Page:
Private companies face new guidelines for determining which entities are included in their consolidated financial statements. Guidance issued in Accounting Standards Update 2015-02, Consolidation (Topic 810) Amendments to Consolidation Analysis (ASU 2015-02) is effective for the 2017 calendar year end for non-public business entities.
Consistent with existing practice, the update requires a reporting entity that has an interest in another legal entity to first consider the variable interest entity (VIE) consolidation model, before applying the voting interest entity (voting) model. However, the update makes significant changes to both the VIE model and the voting model, which means that previous conclusions to consolidate or not consolidate entities under the VIE and voting model must be re-evaluated. The update does not change the consolidation model used by not-for-profit reporting entities.
Although the changes are broad enough to warrant a review of all past consolidation conclusions, several situations stand out as being most significantly impacted. These are:
- Determining whether relationships with investment companies are in scope of the VIE model,
- Evaluating whether decision-maker or service provider fees are variable interests,
- Deciding if a limited partnership or similar entity is a VIE,
- Determining whether a decision-maker or service provider is the primary beneficiary of a VIE,
- Application of the related party tie-breaker test to determine the primary beneficiary, and
- Applying the voting model to limited partnerships and similar entities.
Making matters more complicated, the FASB is working on two projects that will likely modify the consolidation guidance. One, a recent FASB proposal, would create a common control scope exception for private companies; modify the analysis for whether a decision-maker or service provider fee qualifies as a variable interest; and further modifying the related party tie-breaker rules. The second project seeks to re-write the guidance to reduce the use of technical terminology and reorganize the consolidation guidance to make it easier to understand.
Reporting entities consider whether they should consolidate another entity when they have an interest in another legal entity. Interests may include equity ownership, subordinated loans, arrangements to provide services, or any other form of interest that exposes the reporting entity to expected losses or residual returns of another legal entity. How reporting entities determine whether they consolidate depends on which consolidation model applies. Multiple consolidation models exist, including industry specific ones and general consolidation models. For-profit entities primarily apply the VIE and voting models. The VIE model is the primary model; it is considered prior to applying the voting model or other models that may exist.
Several differences may result from consolidations under the VIE model compared to the voting model. The VIE model requires significantly more disclosure in almost all situations and often requires assets and liabilities of a VIE to be presented separately on the face of the balance sheet of the consolidated financial statements. Also, the VIE model requires that when a noncontrolling interest in a subsidiary exists, the intercompany eliminations of income and expense items between a parent entity and a subsidiary be attributed to the parent. Under the voting model, eliminations may be allocated between the parent and the noncontrolling interest.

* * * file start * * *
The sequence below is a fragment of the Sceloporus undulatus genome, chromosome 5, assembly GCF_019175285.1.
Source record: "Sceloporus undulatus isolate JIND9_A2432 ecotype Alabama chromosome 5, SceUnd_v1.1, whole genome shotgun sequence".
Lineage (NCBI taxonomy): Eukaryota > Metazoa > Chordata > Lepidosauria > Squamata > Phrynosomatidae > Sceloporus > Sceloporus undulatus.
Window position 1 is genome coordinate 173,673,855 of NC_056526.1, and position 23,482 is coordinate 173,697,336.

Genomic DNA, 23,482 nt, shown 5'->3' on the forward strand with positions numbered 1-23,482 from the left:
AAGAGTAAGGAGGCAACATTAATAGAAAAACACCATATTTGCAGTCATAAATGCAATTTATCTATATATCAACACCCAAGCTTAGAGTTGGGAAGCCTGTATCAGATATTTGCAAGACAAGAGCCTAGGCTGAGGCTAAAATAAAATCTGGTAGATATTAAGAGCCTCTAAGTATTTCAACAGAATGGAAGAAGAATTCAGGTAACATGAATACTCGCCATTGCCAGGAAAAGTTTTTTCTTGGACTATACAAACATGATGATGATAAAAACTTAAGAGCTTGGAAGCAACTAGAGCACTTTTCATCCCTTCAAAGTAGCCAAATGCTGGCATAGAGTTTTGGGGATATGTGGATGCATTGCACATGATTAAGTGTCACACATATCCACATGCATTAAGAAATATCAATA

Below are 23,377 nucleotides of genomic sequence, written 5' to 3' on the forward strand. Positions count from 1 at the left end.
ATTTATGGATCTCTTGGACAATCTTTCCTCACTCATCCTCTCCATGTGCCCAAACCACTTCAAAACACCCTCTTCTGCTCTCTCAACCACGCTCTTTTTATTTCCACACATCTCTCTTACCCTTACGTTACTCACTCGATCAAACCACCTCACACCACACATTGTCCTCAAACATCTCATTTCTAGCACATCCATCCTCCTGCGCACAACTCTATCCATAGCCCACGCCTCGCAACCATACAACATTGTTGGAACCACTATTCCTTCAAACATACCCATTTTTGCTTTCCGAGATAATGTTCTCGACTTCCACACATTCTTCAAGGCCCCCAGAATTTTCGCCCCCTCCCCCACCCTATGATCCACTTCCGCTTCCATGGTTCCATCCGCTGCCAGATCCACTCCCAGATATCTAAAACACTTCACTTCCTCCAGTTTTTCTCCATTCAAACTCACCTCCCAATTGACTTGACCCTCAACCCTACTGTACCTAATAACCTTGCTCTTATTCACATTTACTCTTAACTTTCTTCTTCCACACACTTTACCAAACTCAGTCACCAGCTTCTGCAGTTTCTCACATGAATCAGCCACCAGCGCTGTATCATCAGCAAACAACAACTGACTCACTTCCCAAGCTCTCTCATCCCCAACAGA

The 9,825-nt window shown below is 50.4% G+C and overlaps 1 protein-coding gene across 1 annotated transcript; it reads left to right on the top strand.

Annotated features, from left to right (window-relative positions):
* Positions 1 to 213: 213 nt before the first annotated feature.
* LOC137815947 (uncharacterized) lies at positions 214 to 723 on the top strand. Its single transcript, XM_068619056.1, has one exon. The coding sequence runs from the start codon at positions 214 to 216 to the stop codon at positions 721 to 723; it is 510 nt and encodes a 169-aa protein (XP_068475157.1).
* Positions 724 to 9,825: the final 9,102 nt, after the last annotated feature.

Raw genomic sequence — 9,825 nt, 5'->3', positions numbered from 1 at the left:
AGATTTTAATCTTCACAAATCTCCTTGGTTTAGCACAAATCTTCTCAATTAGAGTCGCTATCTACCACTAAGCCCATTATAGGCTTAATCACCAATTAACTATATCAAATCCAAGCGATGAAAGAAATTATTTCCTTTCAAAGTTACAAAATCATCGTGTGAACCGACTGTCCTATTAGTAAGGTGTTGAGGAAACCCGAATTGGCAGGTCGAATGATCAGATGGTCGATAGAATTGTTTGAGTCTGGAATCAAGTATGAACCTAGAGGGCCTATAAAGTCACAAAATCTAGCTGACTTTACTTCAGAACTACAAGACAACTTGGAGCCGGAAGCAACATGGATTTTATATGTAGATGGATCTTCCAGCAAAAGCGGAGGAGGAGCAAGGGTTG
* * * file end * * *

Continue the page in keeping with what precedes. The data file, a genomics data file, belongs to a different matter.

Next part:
Although the VIE model does not require a specific order of operations, it can be useful to think of the VIE model as a four step process:
- Consider whether a scope exception applies.
- Determine if the reporting entity holds a variable interest exists in the legal entity.
- Determine whether the legal entity is a variable interest entity.
- Determine if the reporting entity is the primary beneficiary of the VIE.
If a scope exception applies (Step 1), the reporting entity does not hold a variable interest in the legal entity (step 2), or the legal entity is not a VIE (step 3) then the reporting entity applies the voting model before considering other accounting guidance. If however, the reporting entity determines the legal entity is a VIE, a conclusion whether to consolidate the legal entity will be reached under the VIE model. The voting model will not be considered. If the reporting entity is the primary beneficiary of the legal entity, then it will consolidate, if not, additional disclosure specific to the VIE model is required.
Variable Interest Entity Model
Step 1: Do I Qualify for the VIE Model?
Reporting entities will need to determine whether the relationship with another legal entity qualifies for a scope exception from the entire consolidation guidance or specifically the VIE model. Employee benefit plans sponsored by the reporting entity, governmental agencies, money market funds that operate under Rule 2a-7 of the Investment Company Act of 1940 or similar rules, and investments of investment companies accounted for at fair value under ASC Topic 946, Financial Services—Investment Companies are scoped out of the entire consolidation guidance (VIE and voting model). Not-for-profit organizations, separate accounts of life insurance entities, entities that qualify under the business scope exception, and legal entities created before 2003 for which information is not available are scoped out of the VIE model. In addition, a private company may elect to not apply the VIE model to certain qualifying leasing arrangements under a Private Company Council (PCC) accounting alternative.
ASU 2015-02 makes ann important update to the scope of the consolidation guidance. Previously, a deferral existed so that a reporting entity that provided services to an investment company was required to apply an older version of the VIE model where the primary beneficiary was determined based solely on the risk of loss. Adoption of ASU 2015-02 eliminates the deferral and creates a scope exception for money market funds. This change will cause investment managers to reassess their arrangements with investment companies for potential consolidation.
Step 2: Identify Variable Interests
Variable interests absorb portions of expected losses or receive portions of expected residual returns of a legal entity. Expected losses and residual returns are essentially the probability weighted amount that the returns (based on cash flows or fair value) of the legal entity will be below or above the pinpoint estimated amount of expected returns.